Hartvig and Jensen (2000) also use a spatial mixture model, on FMRI data. Their solution to the problem of not knowing the partition function for discrete MRF priors is to use a different spatial prior altogether. The joint spatial prior over the map of labels is specified indirectly by specifying the marginal prior for the labels in a voxel neighbourhood. The advantage is that by choosing marginal priors which depend on summary statistics (such as the number of voxels in the voxel neighbourhood of the same class) the posterior probability that a voxel is activated can be calculated analytically. This provides inference which is much quicker than iterative techniques such as ICM, simulated annealing or MCMC.
However, Hartvig and Jensen (2000) themselves make the point that these marginal spatial priors are not as flexible as MRFs. There is also a problem when we come to adaptively determine the global parameters, such as the class distribution parameters and the parameters which control the strength of the spatial regularisation. This is because it is not obvious how to go from the modelling of marginals in voxel neighbourhoods to the joint posterior over the entire spatial map, and it is the latter that is required to do inference on the global parameters. As a result Hartvig and Jensen (2000) propose a contrast function to represent the joint posterior so that the global parameters can be determined. However, whilst a sensible choice of contrast function can be made, it is still somewhat arbitrary. Hence the difference between the resulting global parameter estimates and those that could be obtained if the joint posterior was available is unclear. In addition, this means that there is no formal way to assess or include uncertainty in these global parameters.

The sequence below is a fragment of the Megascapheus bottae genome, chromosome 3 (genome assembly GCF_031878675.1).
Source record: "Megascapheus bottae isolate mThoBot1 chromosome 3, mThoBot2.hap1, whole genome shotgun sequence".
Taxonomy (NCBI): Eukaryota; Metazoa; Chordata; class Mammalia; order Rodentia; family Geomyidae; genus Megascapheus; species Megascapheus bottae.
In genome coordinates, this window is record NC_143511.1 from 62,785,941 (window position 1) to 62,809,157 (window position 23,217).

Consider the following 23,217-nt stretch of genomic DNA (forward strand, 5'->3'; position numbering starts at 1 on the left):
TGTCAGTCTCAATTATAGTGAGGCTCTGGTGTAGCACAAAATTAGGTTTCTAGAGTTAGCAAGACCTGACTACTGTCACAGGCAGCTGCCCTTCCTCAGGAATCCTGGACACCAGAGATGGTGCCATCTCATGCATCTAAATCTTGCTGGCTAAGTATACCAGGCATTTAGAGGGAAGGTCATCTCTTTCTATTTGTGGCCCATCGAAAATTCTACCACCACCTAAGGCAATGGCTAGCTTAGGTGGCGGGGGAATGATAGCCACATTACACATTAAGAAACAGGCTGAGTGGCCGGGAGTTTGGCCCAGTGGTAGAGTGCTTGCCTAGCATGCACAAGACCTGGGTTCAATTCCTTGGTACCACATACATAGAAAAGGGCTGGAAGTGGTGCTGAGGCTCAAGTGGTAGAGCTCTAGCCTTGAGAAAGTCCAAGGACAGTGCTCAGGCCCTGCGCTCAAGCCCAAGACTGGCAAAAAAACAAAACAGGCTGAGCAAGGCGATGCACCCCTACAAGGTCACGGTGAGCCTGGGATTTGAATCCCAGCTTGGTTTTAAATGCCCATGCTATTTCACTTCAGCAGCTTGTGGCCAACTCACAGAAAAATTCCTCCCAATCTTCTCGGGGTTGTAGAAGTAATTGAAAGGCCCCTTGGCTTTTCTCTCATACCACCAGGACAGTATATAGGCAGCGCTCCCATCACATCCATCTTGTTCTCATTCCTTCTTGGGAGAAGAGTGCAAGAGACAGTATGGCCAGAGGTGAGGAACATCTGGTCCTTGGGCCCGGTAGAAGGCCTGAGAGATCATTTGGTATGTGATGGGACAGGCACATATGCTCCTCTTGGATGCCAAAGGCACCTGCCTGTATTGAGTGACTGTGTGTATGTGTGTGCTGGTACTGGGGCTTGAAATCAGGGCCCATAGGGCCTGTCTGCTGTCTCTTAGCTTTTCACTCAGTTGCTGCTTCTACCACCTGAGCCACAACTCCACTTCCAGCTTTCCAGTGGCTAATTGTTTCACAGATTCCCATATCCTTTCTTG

In this paper we propose an alternative spatial mixture model to Hartvig and Jensen (2000)'s in determining the amount of spatial regularisation. Unlike Hartvig and Jensen (2000) we use a discrete labels Markov Random Field. This paper describes a novel way to do spatial mixture modelling with a MRF with the amount of spatial regularisation determined unambiguously and adaptively from the data.
This is achieved by approximating the discrete labels with a vector of continuous weights. The imposed properties of our weights vector ensures that the new posterior distribution is the same as the posterior distribution when we use discrete labels. Crucially, instead of a discrete MRF prior on the discrete labels, we can now use a continuous Gaussian MRF (or conditionally specified auto-regressive process) prior on parameters related to the continuous weights, for which we do know what the normalising constant is.
Subsequently, are able to automatically determine the continuous Gaussian MRF control parameter, allowing us to adaptively determine the amount of spatial regularisation. Heuristic tuning of control parameters is no longer required. All parameters in the model are adaptively determined from the data.